Black Friday bargain seekers around the country are gearing up to grab great deals on gadgets, game consoles, TVs, appliances, Lego sets, and lots more. But sometimes what looks like a beautiful bargain is really a wolf in sheep’s clothing. Savvy shoppers can keep from getting scammed and swindled on Black Friday by not making these eight critical mistakes.
1. Getting sucked into buying outdated merchandise
- That $100 laptop may have once been cutting edge — three years ago.
Doorbuster TVs, laptops, and other gadgets may be attached to bargain price tags, but they very well may have lackluster or outdated specs that don’t match up to what’s considered standard these days. Thoroughly research each item you’re considering acquiring, and make sure it has all the features, ports, and memory you want and need. Frankly, there’s a good chance it doesn’t.
Next: Take a pass on these brands.
2. Not sticking with brands you know and trust
- Leave the no-name, $100 TVs for the college students.
Beware of deep discounts advertised on relatively unknown products. “The problem is the brands you’ll find on sale are typically unrecognizable,” Kyle James, founder of Rather-Be-Shopping.com, told Business Insider. “If you’re a college student and looking for a disposable TV from Best Buy for your dorm room you’ll want to head out Black Friday morning. If you’re looking for a quality TV that will hold up for the long run, you’ll want to look for deals right after Christmas through Super Bowl Sunday.”
Next: A little homework could save you six hours of sleep.
3. Not doing your research
- 99 million Americans hit the stores during 2016’s Black Friday weekend.
Make sure that deal truly is a bargain. If you’re dragging yourself out of bed at 3 a.m. to wait outside a retail store in the cold for what you think is a great deal, how silly would you feel if you could actually get the same item cheaper on Amazon — and with free shipping? Pretty silly. Do your homework. Make sure every bargain you go after truly is worth the time, the energy, and the money.
Next: Have bait-and-switch scams brought people to blows?
4. Falling for bait-and-switch scams
- Retailers have faced class-action lawsuits for bait-and-switch tactics.
Speaking of getting up at 3 a.m. from a turkey-induced slumber, who wants to rush out in the wee hours for a great deal, only to be told the store is already sold out? It’s possible the retailer only had three of the big-name advertised TVs in stock to begin with. Maybe you will be directed to another “similar” item instead. This could be labeled a bait-and-switch tactic.
Sears was accused of doing this in Louisville, Kentucky, recently with a 55-inch 3D TV. In fact, over the years retailers have made it a point to announce the number of gadgets and other items that will be in stock to avoid being accused of bait-and-switch tactics. Walmart said in 2016 it would have nearly 2 million tablets and computers in stock on Black Friday, as well as 3 million video games and more than 1.5 million TVs.
Whether it’s shoppers reacting to bait-and-switch tactics or people simply fighting over items, Black Friday shopping has often brought out the worst in people.
Next: Don’t end up with a dreaded gift card.
5. Ignoring a store’s return policies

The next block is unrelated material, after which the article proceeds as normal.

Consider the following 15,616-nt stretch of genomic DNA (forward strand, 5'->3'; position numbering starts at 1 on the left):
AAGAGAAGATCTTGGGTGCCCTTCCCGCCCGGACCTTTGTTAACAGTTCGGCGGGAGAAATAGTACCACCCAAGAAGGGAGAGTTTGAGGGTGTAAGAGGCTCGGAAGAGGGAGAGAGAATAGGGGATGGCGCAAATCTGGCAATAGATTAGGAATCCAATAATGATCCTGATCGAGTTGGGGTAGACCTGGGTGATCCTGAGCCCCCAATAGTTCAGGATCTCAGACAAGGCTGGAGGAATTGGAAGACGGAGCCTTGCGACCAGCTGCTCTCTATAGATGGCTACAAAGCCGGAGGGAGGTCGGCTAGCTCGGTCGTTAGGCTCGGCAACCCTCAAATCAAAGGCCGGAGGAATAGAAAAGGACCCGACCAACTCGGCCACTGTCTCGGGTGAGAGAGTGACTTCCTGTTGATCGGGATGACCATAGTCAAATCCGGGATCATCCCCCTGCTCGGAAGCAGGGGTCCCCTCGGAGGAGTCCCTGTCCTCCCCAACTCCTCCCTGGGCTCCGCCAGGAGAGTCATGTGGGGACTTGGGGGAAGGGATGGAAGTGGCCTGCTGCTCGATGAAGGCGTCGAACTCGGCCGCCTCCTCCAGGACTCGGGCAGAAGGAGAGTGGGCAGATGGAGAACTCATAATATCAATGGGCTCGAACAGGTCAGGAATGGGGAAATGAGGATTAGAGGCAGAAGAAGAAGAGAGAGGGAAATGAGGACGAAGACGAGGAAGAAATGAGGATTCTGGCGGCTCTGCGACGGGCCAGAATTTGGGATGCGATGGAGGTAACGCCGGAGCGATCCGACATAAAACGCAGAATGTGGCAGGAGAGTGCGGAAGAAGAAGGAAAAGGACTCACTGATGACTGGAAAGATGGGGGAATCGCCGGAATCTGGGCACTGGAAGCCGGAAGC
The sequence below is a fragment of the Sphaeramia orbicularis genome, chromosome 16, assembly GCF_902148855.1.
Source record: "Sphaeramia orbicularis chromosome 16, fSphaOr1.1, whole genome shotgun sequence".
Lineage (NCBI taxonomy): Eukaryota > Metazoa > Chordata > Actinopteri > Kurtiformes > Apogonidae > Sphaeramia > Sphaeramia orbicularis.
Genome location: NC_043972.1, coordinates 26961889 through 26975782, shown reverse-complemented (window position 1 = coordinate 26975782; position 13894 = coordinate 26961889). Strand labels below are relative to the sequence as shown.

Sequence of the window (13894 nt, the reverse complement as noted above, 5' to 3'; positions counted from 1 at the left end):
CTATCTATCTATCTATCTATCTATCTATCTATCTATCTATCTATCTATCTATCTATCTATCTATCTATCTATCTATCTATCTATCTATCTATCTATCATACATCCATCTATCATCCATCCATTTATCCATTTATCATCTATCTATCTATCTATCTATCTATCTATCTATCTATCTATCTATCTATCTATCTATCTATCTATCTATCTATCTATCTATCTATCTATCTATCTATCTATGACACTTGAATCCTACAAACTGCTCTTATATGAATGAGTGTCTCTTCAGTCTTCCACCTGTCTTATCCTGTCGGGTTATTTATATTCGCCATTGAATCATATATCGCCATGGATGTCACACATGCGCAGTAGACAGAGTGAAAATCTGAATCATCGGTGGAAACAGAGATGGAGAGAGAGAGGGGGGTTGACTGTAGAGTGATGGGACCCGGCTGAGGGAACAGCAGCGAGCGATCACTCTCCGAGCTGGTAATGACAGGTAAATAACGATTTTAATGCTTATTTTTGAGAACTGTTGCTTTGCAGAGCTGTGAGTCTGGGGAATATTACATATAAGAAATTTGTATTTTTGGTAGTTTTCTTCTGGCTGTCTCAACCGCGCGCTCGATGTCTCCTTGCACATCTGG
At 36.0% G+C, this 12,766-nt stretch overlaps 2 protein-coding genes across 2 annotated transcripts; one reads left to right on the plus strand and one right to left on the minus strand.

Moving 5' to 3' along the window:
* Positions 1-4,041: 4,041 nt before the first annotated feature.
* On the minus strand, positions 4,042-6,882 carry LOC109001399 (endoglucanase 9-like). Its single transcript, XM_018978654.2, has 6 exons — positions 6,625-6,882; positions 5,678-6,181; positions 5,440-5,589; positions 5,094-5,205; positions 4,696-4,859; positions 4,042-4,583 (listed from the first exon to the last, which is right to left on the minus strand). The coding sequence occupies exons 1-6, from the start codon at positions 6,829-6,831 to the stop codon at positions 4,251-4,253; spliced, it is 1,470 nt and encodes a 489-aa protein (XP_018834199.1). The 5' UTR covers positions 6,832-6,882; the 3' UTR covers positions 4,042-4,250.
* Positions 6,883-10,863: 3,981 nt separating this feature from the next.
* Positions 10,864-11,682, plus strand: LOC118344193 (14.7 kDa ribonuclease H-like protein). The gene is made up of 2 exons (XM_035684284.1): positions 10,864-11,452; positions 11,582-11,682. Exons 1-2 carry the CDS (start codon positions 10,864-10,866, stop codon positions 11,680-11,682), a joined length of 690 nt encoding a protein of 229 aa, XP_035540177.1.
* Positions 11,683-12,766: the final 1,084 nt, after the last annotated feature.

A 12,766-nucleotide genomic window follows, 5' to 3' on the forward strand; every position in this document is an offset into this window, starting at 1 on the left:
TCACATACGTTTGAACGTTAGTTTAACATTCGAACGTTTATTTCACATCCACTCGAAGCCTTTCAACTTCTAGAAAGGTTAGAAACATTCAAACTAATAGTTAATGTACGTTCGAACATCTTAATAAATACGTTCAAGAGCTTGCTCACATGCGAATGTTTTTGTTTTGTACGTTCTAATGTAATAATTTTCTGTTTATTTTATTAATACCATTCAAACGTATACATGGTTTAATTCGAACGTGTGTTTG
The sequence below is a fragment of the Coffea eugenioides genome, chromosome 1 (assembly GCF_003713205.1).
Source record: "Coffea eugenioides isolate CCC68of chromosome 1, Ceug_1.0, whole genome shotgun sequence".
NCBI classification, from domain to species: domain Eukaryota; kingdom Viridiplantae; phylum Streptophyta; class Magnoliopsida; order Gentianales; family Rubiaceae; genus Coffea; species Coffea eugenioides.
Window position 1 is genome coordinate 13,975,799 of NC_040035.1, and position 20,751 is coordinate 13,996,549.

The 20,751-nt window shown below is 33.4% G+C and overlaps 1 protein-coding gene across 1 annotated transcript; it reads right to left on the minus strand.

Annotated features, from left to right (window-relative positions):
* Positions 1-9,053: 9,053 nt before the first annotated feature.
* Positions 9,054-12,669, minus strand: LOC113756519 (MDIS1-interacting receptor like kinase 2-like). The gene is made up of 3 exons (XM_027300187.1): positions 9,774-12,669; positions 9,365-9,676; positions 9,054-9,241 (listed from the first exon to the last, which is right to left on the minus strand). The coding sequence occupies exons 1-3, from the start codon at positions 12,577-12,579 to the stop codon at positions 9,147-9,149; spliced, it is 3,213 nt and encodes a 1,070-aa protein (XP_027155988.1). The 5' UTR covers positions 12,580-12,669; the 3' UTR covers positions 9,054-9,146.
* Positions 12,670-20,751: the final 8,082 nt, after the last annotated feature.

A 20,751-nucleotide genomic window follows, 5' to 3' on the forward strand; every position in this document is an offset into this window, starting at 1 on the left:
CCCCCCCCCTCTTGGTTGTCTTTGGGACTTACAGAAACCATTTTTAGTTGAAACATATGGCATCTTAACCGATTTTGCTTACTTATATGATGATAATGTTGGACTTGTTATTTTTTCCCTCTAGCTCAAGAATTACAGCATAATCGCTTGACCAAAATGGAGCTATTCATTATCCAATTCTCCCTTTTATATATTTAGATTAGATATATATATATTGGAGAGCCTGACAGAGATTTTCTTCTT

- $70 billion worth of purchases is returned during the holiday season.
Even if you’re purchasing from a retailer you know and trust, check the return policy. While some retailers extend their return periods during the holiday season, not all of them do. Or some stores limit electronics returns to a shorter time frame. Some sale price items cannot be returned for cash, so you’ll be left with a gift card instead.
Next: If you see this on a retailer’s website, X out immediately.
6. Buying from the wrong online retailer
- 109 million Americans shopped online during 2016’s Black Friday weekend.
For those who don’t want to brave spending Black Friday at malls and other stores, there are some great deals to be had online. If you opt to shop on the web, your go-to websites may be those of retailers you know and trust. If you feel the need to shop from an unknown retailer, make sure you do research first.
Google the company to read reviews. Find out whether there is a customer service phone number readily available in case you’ll need it. Look at the website’s wording; is it professional and error-free? If not, that’s a good sign you need to move on and buy your items elsewhere. Always, always be sure the web address begins with “https” on the page where you submit payment information. This helps ensure a secure, encrypted transfer of your credit card information to the merchant.
Next: Avoid waiting weeks for removal of fraudulent charges.
7. Reaching for your debit card instead of your credit card
- Debit card fraud made up 66% of 2014 banking industry losses.
Speaking of security, it’s generally safer to use a credit card than a debit card when shopping online and offline. In the event you end up with any unauthorized charges, the law protects you from liability if the charges are on your credit card. However, if the fraudulent charges are on your debit card, the funds will be gone from your checking account until the bank manages to reimburse you. This could take weeks.
Next: Has Black Friday turned into Groundhog Day?
8. Falling for the same old deals as last year
- 11% of 2016 Black Friday deals were the same as the previous year.
Did you miss out on a great Black Friday deal last year? Well, never fear: There’s a good chance you’ll see the same exact deal again this year, The Wall Street Journal reported. In fact, according to WalletHub, in 2016, 11% of Black Friday deals were the same as the previous year’s deals. This may not stop you from grabbing what you feel is a great deal. Just know that if you miss it, there’s a chance you’ll see it again. All you need to do is wait 365 days.
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